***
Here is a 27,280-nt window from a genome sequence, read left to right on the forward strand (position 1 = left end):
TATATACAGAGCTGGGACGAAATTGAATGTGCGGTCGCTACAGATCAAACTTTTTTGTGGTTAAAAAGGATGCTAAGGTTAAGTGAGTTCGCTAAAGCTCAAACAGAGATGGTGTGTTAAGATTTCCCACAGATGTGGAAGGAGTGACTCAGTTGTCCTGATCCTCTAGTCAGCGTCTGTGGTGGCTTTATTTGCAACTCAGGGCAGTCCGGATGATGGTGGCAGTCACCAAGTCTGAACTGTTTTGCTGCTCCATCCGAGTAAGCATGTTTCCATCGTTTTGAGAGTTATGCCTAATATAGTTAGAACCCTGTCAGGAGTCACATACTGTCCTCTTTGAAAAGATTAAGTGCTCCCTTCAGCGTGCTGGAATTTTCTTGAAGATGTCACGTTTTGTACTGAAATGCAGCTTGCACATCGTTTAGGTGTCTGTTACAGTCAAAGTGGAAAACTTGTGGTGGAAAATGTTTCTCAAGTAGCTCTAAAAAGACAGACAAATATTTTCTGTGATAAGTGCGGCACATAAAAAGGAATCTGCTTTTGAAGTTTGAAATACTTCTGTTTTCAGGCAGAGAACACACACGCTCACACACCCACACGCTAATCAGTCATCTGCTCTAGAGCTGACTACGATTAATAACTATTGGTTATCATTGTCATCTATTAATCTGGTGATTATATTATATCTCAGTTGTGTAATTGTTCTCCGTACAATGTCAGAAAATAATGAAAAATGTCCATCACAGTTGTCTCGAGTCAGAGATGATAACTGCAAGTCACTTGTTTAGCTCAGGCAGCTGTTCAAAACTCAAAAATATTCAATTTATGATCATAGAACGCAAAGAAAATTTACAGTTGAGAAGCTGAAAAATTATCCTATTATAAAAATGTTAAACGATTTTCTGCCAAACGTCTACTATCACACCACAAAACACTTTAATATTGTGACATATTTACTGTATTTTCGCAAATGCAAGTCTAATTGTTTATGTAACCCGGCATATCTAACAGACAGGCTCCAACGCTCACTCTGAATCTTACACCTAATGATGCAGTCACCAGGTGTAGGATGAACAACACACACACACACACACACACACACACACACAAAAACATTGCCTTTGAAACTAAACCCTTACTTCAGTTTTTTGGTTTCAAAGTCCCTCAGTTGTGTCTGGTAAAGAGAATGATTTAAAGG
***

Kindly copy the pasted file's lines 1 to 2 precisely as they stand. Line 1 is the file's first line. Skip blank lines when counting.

Here is a 27,280-nt window from a genome sequence, read left to right on the forward strand (position 1 = left end):
TATATACAGAGCTGGGACGAAATTGAATGTGCGGTCGCTACAGATCAAACTTTTTTGTGGTTAAAAAGGATGCTAAGGTTAAGTGAGTTCGCTAAAGCTCAAACAGAGATGGTGTGTTAAGATTTCCCACAGATGTGGAAGGAGTGACTCAGTTGTCCTGATCCTCTAGTCAGCGTCTGTGGTGGCTTTATTTGCAACTCAGGGCAGTCCGGATGATGGTGGCAGTCACCAAGTCTGAACTGTTTTGCTGCTCCATCCGAGTAAGCATGTTTCCATCGTTTTGAGAGTTATGCCTAATATAGTTAGAACCCTGTCAGGAGTCACATACTGTCCTCTTTGAAAAGATTAAGTGCTCCCTTCAGCGTGCTGGAATTTTCTTGAAGATGTCACGTTTTGTACTGAAATGCAGCTTGCACATCGTTTAGGTGTCTGTTACAGTCAAAGTGGAAAACTTGTGGTGGAAAATGTTTCTCAAGTAGCTCTAAAAAGACAGACAAATATTTTCTGTGATAAGTGCGGCACATAAAAAGGAATCTGCTTTTGAAGTTTGAAATACTTCTGTTTTCAGGCAGAGAACACACACGCTCACACACCCACACGCTAATCAGTCATCTGCTCTAGAGCTGACTACGATTAATAACTATTGGTTATCATTGTCATCTATTAATCTGGTGATTATATTATATCTCAGTTGTGTAATTGTTCTCCGTACAATGTCAGAAAATAATGAAAAATGTCCATCACAGTTGTCTCGAGTCAGAGATGATAACTGCAAGTCACTTGTTTAGCTCAGGCAGCTGTTCAAAACTCAAAAATATTCAATTTATGATCATAGAACGCAAAGAAAATTTACAGTTGAGAAGCTGAAAAATTATCCTATTATAAAAATGTTAAACGATTTTCTGCCAAACGTCTACTATCACACCACAAAACACTTTAATATTGTGACATATTTACTGTATTTTCGCAAATGCAAGTCTAATTGTTTATGTAACCCGGCATATCTAACAGACAGGCTCCAACGCTCACTCTGAATCTTACACCTAATGATGCAGTCACCAGGTGTAGGATGAACAACACACACACACACACACACACACACACACACAAAAACATTGCCTTTGAAACTAAACCCTTACTTCAGTTTTTTGGTTTCAAAGTCCCTCAGTTGTGTCTGGTAAAGAGAATGATTTAAAGG